Daily Archives: June 12, 2014

CPE Nationals Commentary

I questioned it even as I did it. Would it be worthwhile to go to Nationals, a 30-hour (more-or-less) drive each way for 9 runs for each dog? 60 hours of driving for 18 minutes (actually, less) of agility?

Herewith, the answer.

Yes: it was a great training goal. I worked on so many things to get ready for Nationals: I started running. I trained everything to a fine point. I loved taking first and third in Jumpers (24″ level 5) with Rush and Dancer, respectively; it was especially gratifying when the judge (Dorris Wigglesworth) said she’d been told it was the hardest jumpers course ever at a CPE Nationals. It was made more gratifying by our struggles with jumpers, which has been the class I have found most challenging with Rush.

No: it was a terribly long drive and very tiring for me and for the dogs. I didn’t sleep well because of nerves and unfamiliar beds and too much bad food. It was hard to find the kind of food I’m used to–fruits and vegetables. Bread was easy and I ate too much of it. I hadn’t thought through just how much I hate running in heavy rain. Wait… I didn’t expect 3″ of rain to fall in less than two hours–I certainly have never before run in rain like that. That rainfall was why I ended up skipping two runs with each dog that day.

Yes: I learned something about myself. I’ve wondered if I want to try for more national-level competition with Rush, and right now I think the answer is no. I get too nervous, too easily, and I don’t enjoy it.

No: I wish I hadn’t asked Rush to perform when his ears hurt like that. It wasn’t kind. But by then I had too much invested, psychically and financially, to turn around and go home.

End-of-run–what now?

When I was just beginning to train Rush, I happened to set bars in the Novice ring at a trial, and saw dog after dog duck the leash at the end of the run. I swore to myself that I wouldn’t allow Rush to do that, and I trained a come-to-your-leash recall. It worked really well until Rush got an ear infection in early May, and suddenly he was scared of his leash, because I hurt his ears putting his leash on. My apologies were useless; suddenly I had a dog that was running out of the ring instead of getting his leash on. That’s behavior that judges and other competitors really don’t like, and justifiably so. If there’s an aggressive dog or a nervous dog waiting to run—well, the results are not good.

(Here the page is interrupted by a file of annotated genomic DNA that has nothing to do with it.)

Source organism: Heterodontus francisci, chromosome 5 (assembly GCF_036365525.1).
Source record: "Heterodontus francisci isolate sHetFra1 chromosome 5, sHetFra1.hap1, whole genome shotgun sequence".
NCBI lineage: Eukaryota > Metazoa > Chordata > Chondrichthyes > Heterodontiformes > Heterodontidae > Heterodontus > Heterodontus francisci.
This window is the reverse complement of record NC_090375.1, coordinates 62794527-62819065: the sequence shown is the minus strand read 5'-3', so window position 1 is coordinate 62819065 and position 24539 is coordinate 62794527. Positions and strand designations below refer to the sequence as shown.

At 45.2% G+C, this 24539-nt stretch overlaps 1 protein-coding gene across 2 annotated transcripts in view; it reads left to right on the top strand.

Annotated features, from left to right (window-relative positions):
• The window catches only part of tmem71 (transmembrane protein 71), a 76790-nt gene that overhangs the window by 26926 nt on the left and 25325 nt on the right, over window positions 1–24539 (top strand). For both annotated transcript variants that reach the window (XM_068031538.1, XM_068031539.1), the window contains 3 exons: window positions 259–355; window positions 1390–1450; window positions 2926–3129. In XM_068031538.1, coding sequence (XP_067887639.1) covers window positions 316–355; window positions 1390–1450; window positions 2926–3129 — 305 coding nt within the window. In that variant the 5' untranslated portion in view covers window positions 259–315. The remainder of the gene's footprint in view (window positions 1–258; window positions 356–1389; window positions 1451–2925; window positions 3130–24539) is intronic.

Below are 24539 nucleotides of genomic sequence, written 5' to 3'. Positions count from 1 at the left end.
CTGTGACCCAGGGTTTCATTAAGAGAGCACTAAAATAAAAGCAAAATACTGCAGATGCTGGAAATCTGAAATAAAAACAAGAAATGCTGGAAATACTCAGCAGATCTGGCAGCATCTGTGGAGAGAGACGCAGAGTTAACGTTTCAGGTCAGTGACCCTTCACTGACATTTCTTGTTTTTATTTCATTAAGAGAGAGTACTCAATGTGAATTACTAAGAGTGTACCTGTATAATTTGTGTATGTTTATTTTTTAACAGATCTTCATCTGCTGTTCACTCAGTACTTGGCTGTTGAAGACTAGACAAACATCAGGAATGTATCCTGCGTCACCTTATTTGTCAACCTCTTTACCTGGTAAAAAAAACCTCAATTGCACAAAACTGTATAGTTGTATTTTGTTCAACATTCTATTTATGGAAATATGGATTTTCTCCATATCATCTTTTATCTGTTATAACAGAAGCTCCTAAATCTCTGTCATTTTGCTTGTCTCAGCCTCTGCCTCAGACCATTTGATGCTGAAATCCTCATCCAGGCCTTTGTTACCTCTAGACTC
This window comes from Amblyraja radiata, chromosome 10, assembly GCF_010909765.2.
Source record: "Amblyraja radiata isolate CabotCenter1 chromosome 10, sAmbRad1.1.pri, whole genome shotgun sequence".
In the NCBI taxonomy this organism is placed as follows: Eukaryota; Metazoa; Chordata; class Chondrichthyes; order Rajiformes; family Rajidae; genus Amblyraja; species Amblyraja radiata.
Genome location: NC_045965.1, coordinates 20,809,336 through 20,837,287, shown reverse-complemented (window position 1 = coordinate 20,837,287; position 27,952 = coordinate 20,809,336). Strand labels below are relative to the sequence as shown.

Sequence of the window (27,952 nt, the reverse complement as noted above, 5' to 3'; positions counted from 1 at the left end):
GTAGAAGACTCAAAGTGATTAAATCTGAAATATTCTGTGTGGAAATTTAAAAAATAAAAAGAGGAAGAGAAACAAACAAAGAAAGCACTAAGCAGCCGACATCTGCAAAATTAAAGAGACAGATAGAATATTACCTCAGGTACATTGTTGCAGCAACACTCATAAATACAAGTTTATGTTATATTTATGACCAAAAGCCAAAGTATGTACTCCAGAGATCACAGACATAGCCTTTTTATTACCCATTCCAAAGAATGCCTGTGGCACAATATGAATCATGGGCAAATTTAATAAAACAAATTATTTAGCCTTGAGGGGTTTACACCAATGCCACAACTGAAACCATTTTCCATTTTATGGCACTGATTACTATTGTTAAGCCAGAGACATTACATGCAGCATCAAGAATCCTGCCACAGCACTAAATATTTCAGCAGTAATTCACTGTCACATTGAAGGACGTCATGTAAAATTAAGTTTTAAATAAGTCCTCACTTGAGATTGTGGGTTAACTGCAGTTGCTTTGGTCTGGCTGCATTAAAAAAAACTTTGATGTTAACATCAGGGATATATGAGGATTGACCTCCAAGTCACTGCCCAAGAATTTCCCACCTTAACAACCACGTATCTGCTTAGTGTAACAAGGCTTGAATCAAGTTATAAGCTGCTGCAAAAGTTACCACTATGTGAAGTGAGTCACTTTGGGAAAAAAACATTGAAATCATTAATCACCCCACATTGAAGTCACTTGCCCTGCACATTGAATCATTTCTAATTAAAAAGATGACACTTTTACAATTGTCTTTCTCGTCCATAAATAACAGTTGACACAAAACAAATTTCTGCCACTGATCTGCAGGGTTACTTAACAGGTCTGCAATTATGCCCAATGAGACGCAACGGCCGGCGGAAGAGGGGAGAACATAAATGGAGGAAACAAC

That weekend, I got a different leash, a slip lead opened to the biggest possible circle, and I worked all weekend–12 NADAC runs–to reinstate my come-to-leash behavior with that leash, but the behavior fell apart again at the CPE Nationals, when Rush developed another ear infection and I hurt his ears with the leash again. He left the ring entirely at the end of our 8th run of the weekend (snooker), and I didn’t dare enter him in our last run, so I skipped that.

I spent most of the thirty-hour drive home from Minnesota (and some of the midnight hours when I couldn’t sleep) thinking about what behavior to train next. I want an incompatible behavior with a strong cue, unrelated to the previous come-to-leash behavior. What’s an “incompatible behavior”? It’s a behavior that makes the unwanted behavior impossible. For example, if you don’t want a dog to jump up to greet you, train the dog to sit to greet.

I’ve been working on using the leash as a target, but what then? I decided I wanted Rush to go to his leash, put a paw on it, and sit down next to it or on it. Kind of a backward start line stay. It’s an end-run-sit.

I spent barn time today asking Rush for two or three obstacles, then sending him to his leash and instantly asking for a sit, then rewarding with a big fat treat (one of his favorites: chicken liver treats). After thirty rounds of that, he was going to his leash from ten feet away, then sitting without the verbal cue. It’s a start.

Snooker Rerun

Adding to the annals of weird-things-that-only-happen-to-Rush, in our CPE Nationals Snooker run, my plan was red-teeter-red-double-red-teeter… but when we got around to the teeter the second time, the up-end was stuck down in the mud. We got a rerun… but I hurt Rush’s ears taking off the leash at the start of the rerun, and when he got to the teeter, he looked up and left the ring by the gate, right in front of him. That was the end of our weekend, as I scratched his last run after that.